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Roof Overlay vs. Tear Off: Which Method Is a Smarter Choice for Your Home’s Investment?

Overlay vs. Tear Off

Replacing your old roof with a new one is a big investment for your home, so you want to make sure it’s done right. There are many reasons to replace your roof — age, leaking, damage, and more. So, when the time comes for a new roof, there are two main methods contractors and installers typically follow: roof tear off or roof overlay. Now let’s take an in-depth look at both methods, as well as providing the pros and cons for each.

What is Roof Overlay Vs. Tear Off?

When you’re getting a new roof installed on your home, there are two main ways a contractor can install it:

Roof tear off is when the entire old roof is removed completely, and the new roof is installed in its place with all new materials.

Roof overlay is when your old, existing roof remains in place and the new roofing system is installed directly over top of it.

So, which method should you consider?

Pros & Cons of Roof Tear Off

Completely tearing off your old roofing system to install a new one can have quite a few different advantages and disadvantages.


Catch Underlying Issues — One of the biggest benefits of a complete roof tear off is that your contactor/installer will be able to thoroughly inspect and repair any structural issues that may have otherwise gone unnoticed and caused even bigger problems down the road. They can catch any leaks, signs of mold or rot, and other damages that may have remained in place if the overlay method was used.

All New Materials — With roof tear off, you’re also able to upgrade all your roofing system materials to new ones, including the decking, underlayment, and more. This is especially beneficial when you may not have even known these components had issues like we mentioned above.

Increased Lifespan — A complete tear off can allow you to be confident that your new roofing system will last up to and even longer than its expected lifespan because of all the brand-new materials.

Lower Maintenance — Since your entire roofing system is being replaced with brand new materials, the need for maintenance is significantly lower. Metal roofing is already an extremely low maintenance material, and when you completely replace all the other components of the system, you can enjoy an even more low maintenance roof. Especially because the chances of issues occurring down the road are lowered, too.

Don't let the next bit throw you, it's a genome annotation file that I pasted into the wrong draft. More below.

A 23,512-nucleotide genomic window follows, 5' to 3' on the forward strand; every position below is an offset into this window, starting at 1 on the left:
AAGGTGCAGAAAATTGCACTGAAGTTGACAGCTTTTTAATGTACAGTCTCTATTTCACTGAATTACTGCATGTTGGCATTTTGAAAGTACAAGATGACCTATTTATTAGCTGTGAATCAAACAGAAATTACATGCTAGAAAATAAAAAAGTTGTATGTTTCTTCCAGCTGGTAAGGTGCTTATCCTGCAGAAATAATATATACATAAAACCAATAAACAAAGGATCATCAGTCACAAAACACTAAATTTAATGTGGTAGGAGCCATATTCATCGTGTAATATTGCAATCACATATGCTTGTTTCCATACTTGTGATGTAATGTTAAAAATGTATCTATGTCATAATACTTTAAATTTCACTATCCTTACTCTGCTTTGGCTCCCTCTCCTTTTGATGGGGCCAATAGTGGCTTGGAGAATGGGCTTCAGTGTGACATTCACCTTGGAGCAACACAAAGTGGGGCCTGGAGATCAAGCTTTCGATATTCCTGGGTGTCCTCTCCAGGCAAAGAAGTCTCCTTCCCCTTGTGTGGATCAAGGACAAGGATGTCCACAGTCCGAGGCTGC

Increased Home Value — The tear off method increases your home’s value. A new roof alone significantly increases a home’s resale value, and when you completely replace all aspects of the roof, it even further increases.


More Costly — When compared to the overlay method, tearing off is more costly because it requires more time, labor, and materials, as well as disposing of the old roofing material. However, many homeowners find the investment to be well worth it considering that underlying issues can be addressed and issues down the road can be avoided, especially those that may require the new roof to be removed to fix.

More Time & Materials — Roof tear off will take more time than overlay, and also requires more labor and materials (thus the increased cost).

Pros & Cons of Roof Overlay

There are also a few different benefits and drawbacks to consider for the roof overlay installation method.


Quicker Project Completion — Since the new material is just being installed directly on top of the old material, roof overlay is significantly quicker than tear off.

Cost Effective — Overlay costs a lot less for installation because it doesn’t require as much time, labor, or materials. Plus, you don’t have to pay for the disposal of your old roofing materials.


Increased Chance of Trapped Moisture — When you lay new materials directly down on top of old materials, the chances of water vapor and other forms of moisture getting trapped between the two sets of materials increases. This can lead to an increased chance of new mold, rot, and other water damage occurring.

Structural Stress & Added Weight — When you choose the overlay method, you are adding another roof to your home, which increases the weight on top of your structure significantly. The added weight could possibly put the structural integrity of your home at risk, especially as time goes on.

Uneven Application — When you lay a new roof over the old one, there is an increased possibility of an uneven application. The old roof may have undergone wear and tear over the years that caused it to become uneven. This can affect both performance and aesthetics.

Possibly Void Warranties — If you do decide to go with the overlay method, it’s extremely important to talk to your roofing provider about the warranty and any issues related to it with this type of installation. In many cases, ordinary warranties will be voided if the overlay method is used because the abrasions from the “rocks” on shingles can cause backside wear as the metal expands and contracts from both hot and cold temperatures. Again, it’s very important to check on your warranties before choosing a method.

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